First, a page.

Disclaimer: After I have met with the world espresso champion who is also a local coffee producer in El Salvador today, I decided to improve this answer.
I think, one should know the diversity of these three main techniques to distinguish the differences. There will be other minor techniques, as well.
All these techniques are in essence used to protect the bean from bacteria, mold and fungi right after the harvest. The coffee fruit is full of sugar and fermentation starts rapidly after the fruit leaves the tree. Thus, peeling of the fruit from the bean rapidly may help to get rid of the mold risk. If you choose to get the fruity tastes affect your bean and leave the fruit around your bean, then you should take proper care about mold and fungi. This may be especially difficult in big plantations as you need around 20 days and huge flat areas.
Wet process can be said the industry standard. The fruit is totally peeled off to the bean, then the beans are dried.
1.a. Double-washed process is a process that the fruits are first washed to the bean. After the fermentation starts, it is washed for a second (or several) times. This technique is also known as Kenyan process. The result is a very clean flavor.
In dry process, the fruits are left intact to dry themselves. During this process, they should be moved regularly to protect them from mold and fungus. When the humidity is around 13%, they are peeled of, washed and dried for the second round.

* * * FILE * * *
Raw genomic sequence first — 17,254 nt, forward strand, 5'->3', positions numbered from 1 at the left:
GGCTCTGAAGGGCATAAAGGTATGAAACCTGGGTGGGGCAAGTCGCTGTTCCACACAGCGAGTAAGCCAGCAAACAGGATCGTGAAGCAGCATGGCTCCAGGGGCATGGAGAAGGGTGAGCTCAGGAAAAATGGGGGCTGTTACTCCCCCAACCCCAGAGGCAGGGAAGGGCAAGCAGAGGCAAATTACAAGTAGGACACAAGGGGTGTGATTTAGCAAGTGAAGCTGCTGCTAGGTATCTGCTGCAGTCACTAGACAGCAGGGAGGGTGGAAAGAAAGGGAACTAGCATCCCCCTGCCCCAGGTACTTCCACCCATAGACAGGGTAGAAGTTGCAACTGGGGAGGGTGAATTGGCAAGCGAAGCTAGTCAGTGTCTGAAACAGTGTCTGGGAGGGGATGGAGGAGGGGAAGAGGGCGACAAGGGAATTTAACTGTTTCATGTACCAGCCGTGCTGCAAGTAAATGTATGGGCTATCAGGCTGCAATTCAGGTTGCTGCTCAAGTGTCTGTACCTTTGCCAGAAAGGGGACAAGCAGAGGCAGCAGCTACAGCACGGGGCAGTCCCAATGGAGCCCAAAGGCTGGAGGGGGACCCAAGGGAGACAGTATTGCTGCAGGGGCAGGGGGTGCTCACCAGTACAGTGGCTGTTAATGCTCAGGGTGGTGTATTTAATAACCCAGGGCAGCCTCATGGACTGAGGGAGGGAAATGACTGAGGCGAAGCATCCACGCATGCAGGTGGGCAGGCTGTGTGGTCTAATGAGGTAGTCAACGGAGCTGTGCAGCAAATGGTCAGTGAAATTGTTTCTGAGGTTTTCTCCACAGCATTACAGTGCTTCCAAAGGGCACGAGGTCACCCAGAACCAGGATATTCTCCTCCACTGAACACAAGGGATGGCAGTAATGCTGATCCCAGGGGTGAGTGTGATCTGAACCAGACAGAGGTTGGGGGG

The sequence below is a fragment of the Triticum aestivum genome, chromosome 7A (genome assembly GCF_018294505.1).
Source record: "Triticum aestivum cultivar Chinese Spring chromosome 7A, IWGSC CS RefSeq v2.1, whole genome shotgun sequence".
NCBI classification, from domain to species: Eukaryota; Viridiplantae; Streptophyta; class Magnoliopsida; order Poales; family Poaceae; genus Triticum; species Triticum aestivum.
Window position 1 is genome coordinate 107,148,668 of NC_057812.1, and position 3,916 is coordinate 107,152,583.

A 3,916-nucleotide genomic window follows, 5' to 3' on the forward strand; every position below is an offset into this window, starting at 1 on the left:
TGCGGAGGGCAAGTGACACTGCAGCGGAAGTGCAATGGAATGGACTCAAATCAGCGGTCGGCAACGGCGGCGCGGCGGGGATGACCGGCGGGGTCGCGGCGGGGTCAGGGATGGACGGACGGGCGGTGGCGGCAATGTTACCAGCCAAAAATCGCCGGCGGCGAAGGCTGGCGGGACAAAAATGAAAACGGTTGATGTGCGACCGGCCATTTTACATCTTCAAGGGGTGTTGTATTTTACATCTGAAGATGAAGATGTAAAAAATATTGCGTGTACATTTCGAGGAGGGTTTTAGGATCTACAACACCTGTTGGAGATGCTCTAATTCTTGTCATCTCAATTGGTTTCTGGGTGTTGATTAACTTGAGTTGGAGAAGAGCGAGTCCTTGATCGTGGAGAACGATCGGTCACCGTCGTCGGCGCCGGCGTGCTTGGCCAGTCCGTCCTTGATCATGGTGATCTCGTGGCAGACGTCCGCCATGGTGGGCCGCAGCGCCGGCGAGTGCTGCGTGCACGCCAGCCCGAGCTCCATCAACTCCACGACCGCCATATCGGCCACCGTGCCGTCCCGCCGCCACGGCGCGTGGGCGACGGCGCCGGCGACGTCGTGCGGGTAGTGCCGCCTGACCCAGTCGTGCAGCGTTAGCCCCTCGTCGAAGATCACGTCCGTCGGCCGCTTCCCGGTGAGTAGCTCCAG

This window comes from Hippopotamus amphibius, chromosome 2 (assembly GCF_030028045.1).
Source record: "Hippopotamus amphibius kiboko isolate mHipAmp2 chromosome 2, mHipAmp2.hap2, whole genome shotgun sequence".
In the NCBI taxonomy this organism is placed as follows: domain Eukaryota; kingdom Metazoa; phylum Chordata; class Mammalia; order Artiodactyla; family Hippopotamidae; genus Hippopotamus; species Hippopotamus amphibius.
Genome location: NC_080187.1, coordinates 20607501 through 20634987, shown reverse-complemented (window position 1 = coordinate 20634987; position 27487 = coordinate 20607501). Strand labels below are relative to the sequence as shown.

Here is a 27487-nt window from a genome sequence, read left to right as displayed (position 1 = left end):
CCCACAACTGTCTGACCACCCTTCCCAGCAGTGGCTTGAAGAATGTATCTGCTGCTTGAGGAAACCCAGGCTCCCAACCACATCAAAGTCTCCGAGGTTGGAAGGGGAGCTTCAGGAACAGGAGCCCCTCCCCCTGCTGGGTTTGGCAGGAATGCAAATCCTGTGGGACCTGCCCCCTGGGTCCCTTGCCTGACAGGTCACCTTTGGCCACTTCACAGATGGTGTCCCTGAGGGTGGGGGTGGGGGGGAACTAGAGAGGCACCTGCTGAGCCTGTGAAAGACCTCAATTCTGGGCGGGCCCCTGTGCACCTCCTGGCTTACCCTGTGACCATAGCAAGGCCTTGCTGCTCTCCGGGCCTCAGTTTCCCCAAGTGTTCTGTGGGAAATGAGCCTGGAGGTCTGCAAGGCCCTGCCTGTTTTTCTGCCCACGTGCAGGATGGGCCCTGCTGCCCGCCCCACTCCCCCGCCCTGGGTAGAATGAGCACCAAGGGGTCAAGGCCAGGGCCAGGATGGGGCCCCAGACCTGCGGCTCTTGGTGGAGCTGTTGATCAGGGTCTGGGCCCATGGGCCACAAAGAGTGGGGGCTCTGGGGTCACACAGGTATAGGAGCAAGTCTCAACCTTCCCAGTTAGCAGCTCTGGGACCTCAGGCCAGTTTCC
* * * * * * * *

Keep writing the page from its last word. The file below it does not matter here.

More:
In Semi-dry/semi-washed/pulped-natural/honey, just the skin of the fruit is peeled of, but the meaty part is left on the bean. Then, the fruit is dried, peeled of to the bean, washed and dried for the second round.
3.a. In 50% washed processing method is the method where the processing is akin to honey method, but the meaty part of the fruit is peeled of halfway to the bean. This peeling of may be done in the beginning or sometime during the fermentation. As mentioned, the aim is balancing the sugar level and protecting the beans from mold, etc.
It is clear that pulp-natural or dry processing are costlier than wet processing -whatever the metric is; monetary, labor or time.
Another factor is flavor. Dry or pulp-natural processed beans include more fruity notes as the fruit fermented together with the bean during the first drying phase.
(It is said that pulp-natural beans are less acidic than dry beans, but I have not experience that myself.)
Note that, dry or pulp-natural processing is not available everywhere. E.g. if you see a bag of Guatemala dry processed beans*, just run away. As Guatemalan weather is so humid, you can hardly dry process the fruit without mold.
(*) Probably, it doesn't even exist.
Further reading that matches origins and processing techniques.